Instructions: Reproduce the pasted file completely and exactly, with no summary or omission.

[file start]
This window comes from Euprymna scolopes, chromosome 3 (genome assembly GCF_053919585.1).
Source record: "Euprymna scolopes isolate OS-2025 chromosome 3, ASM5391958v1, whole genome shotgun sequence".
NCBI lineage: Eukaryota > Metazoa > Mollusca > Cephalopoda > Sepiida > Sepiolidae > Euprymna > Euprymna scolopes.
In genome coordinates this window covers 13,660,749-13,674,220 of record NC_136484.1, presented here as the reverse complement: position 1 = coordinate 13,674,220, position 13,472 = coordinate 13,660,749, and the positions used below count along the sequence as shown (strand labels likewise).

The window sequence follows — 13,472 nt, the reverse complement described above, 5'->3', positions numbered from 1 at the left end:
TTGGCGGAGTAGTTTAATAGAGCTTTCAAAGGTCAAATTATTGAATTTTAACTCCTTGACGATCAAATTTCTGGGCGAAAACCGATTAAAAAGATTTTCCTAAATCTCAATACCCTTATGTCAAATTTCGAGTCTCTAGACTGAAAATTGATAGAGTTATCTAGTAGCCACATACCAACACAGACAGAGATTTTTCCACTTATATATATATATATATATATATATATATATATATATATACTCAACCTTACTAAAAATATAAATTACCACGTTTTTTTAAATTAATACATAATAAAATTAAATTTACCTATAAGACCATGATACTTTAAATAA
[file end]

This window comes from Euprymna scolopes, chromosome 3 (genome assembly GCF_053919585.1).
Source record: "Euprymna scolopes isolate OS-2025 chromosome 3, ASM5391958v1, whole genome shotgun sequence".
NCBI lineage: Eukaryota > Metazoa > Mollusca > Cephalopoda > Sepiida > Sepiolidae > Euprymna > Euprymna scolopes.
In genome coordinates this window covers 13,660,749-13,674,220 of record NC_136484.1, presented here as the reverse complement: position 1 = coordinate 13,674,220, position 13,472 = coordinate 13,660,749, and the positions used below count along the sequence as shown (strand labels likewise).

The window sequence follows — 13,472 nt, the reverse complement described above, 5'->3', positions numbered from 1 at the left end:
TTGGCGGAGTAGTTTAATAGAGCTTTCAAAGGTCAAATTATTGAATTTTAACTCCTTGACGATCAAATTTCTGGGCGAAAACCGATTAAAAAGATTTTCCTAAATCTCAATACCCTTATGTCAAATTTCGAGTCTCTAGACTGAAAATTGATAGAGTTATCTAGTAGCCACATACCAACACAGACAGAGATTTTTCCACTTATATATATATATATATATATATATATATATATATATATACTCAACCTTACTAAAAATATAAATTACCACGTTTTTTTAAATTAATACATAATAAAATTAAATTTACCTATAAGACCATGATACTTTAAATAA